Some moving after near-fatal incident

Shoaib Babakarkhel is looking for a new place to live.


“I am scared for my family here,” he said yesterday of his apartment at 85 Woodridge Cres. “I will have to find a new home.”


Babakarkhel lives with his wife and four children in one of 10 units that had to be evacuated last Thursday, due to high levels of carbon monoxide that leaked from a suspected faulty furnace. Eight people were hospitalized before it was caught.


The Babakarkhels had suffered carbon monoxide poisoning symptoms for nearly a week before the evacuation. His wife was nauseous and complained of headaches and thought she may be pregnant again. His kids were sick, but they thought it was the flu.

Babakarkhel’s three-month-old daughter was sleeping longer than usual and he had no idea why.

“She can’t speak. We have no idea how sick she could have been. She could be a ghost right now,” he said.

Testing found concentrations of carbon monoxide in pockets throughout the building that could have proven deadly within hours. A Queensway-Carleton doctor diagnosed carbon monoxide poisoning in two patients and alerted authorities, who evacuated the building.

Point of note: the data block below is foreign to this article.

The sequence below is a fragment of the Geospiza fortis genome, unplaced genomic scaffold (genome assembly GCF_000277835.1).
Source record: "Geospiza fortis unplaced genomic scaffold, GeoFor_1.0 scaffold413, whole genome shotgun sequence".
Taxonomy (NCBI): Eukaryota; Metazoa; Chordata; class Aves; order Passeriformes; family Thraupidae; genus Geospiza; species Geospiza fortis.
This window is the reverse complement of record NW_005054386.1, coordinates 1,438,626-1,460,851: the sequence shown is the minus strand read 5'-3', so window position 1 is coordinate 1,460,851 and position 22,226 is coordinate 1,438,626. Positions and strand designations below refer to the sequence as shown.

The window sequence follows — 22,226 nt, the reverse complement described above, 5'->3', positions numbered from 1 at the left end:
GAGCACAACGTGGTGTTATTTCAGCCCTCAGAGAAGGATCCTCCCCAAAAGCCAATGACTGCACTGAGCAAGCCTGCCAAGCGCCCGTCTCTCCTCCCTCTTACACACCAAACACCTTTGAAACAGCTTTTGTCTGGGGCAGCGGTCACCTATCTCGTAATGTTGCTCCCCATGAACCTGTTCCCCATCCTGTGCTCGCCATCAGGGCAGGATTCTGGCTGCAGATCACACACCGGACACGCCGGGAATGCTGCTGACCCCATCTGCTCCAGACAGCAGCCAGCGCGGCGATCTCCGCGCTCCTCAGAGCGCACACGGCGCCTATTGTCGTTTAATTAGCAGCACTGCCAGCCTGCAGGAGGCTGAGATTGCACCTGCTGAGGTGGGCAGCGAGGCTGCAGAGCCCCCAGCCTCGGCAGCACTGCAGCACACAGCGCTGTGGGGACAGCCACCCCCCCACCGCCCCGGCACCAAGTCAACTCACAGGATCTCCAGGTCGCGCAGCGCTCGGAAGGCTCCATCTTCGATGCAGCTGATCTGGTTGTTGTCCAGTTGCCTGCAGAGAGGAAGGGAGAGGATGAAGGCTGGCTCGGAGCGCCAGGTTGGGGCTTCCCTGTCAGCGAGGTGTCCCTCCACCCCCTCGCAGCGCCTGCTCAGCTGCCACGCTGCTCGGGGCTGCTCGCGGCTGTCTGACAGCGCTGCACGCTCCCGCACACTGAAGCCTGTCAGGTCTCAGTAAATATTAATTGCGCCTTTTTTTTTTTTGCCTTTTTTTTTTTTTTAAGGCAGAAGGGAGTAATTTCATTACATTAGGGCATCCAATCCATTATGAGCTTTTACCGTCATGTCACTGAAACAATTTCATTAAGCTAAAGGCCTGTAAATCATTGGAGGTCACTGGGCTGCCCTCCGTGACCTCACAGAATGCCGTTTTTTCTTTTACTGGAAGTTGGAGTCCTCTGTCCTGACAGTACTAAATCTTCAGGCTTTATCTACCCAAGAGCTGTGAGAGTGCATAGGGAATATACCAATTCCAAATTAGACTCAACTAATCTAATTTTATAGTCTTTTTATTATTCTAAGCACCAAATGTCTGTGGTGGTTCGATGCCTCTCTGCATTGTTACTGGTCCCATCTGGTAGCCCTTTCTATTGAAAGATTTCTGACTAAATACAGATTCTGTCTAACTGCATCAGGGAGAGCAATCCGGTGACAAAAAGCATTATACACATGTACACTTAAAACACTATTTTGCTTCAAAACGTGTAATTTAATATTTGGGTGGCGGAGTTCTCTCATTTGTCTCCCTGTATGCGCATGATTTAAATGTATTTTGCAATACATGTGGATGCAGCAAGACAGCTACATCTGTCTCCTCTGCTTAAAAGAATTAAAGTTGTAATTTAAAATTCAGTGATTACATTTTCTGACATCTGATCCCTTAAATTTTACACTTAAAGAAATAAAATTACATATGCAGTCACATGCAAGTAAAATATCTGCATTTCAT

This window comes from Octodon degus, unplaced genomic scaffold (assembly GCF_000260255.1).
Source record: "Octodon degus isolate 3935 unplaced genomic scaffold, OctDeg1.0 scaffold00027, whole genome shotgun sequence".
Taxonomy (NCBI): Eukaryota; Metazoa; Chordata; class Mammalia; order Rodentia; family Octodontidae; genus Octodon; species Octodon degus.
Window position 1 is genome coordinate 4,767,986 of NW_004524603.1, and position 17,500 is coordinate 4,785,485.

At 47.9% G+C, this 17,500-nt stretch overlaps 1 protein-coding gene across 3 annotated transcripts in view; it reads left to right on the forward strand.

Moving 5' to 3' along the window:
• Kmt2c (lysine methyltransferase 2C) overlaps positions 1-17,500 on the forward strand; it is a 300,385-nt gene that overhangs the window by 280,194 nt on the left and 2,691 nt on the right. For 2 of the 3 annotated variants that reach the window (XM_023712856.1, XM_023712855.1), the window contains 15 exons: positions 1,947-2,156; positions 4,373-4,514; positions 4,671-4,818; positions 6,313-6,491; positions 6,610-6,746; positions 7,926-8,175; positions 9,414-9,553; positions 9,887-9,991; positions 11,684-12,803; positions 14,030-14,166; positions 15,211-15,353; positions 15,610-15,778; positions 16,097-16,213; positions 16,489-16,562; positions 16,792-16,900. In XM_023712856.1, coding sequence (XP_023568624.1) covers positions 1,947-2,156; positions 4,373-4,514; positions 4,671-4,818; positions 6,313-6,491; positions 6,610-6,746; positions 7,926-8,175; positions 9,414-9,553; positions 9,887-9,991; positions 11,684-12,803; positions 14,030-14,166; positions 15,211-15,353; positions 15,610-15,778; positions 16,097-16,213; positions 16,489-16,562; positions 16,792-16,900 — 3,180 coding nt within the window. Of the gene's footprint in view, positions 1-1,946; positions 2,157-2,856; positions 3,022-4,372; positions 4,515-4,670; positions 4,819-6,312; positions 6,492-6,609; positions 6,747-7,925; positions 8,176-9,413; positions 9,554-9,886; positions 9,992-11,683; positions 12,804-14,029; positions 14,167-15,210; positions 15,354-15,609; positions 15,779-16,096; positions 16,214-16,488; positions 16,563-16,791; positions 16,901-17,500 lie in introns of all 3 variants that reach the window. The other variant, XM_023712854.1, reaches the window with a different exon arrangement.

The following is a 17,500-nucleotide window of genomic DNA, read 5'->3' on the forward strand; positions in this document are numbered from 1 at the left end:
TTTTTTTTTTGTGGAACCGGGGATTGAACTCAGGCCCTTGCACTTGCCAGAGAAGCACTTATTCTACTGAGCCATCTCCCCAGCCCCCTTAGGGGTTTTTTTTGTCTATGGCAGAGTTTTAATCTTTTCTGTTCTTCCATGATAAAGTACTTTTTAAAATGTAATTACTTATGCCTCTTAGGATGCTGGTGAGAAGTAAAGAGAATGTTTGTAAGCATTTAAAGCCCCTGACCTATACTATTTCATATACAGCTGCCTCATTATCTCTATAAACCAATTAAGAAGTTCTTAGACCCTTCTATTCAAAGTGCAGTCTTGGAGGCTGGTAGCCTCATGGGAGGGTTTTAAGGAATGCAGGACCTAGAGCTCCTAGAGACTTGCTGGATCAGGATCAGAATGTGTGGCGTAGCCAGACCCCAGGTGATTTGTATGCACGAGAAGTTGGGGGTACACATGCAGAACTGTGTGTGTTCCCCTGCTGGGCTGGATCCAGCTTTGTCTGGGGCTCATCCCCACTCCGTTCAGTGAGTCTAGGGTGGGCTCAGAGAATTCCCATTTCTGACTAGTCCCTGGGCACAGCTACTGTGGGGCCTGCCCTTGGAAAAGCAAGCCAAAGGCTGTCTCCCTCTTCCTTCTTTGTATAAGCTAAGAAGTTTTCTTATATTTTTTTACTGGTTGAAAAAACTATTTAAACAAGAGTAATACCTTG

While firefighters flushed the building and the leak has been repaired, Babakarkhel said he’s not comfortable there and will inform property manager Minto of that today.

Minto had yet to verify the source of the leak or whether the building had a carbon-monoxide detector.

Stephanie Labrecque, whose sons Corey and Jason were taken to hospital Thursday, said her boys are still sick. She bought a CO detector that says the air in her apartment is safe, but she still worries.

“It could just be the flu, but now you think it could be something worse. It doesn’t go away,” she said.

Labrecque thought about moving out, but decided to try to get resettled with her own CO detector.

“I could move to a new place but it could happen there in a couple months, too,” she said. “At least here it just happened. They’ve fixed it and I hope installed a CO detector downstairs. It shouldn’t happen again.”


  • Thursday’s incident has raised questions about whether or not carbon monoxide detectors should be mandatory in buildings with gas furnaces or woodstoves. “It’s something that should be looked into,” said Coun. Marianne Wilkinson (Kanata-North). “It is a silent killer. You can’t see or smell it. Even with a fire, the smoke may wake you up.” Wilkinson said it should be a provincial regulation, like smoke detectors, but said Ottawa should still look into making them mandatory.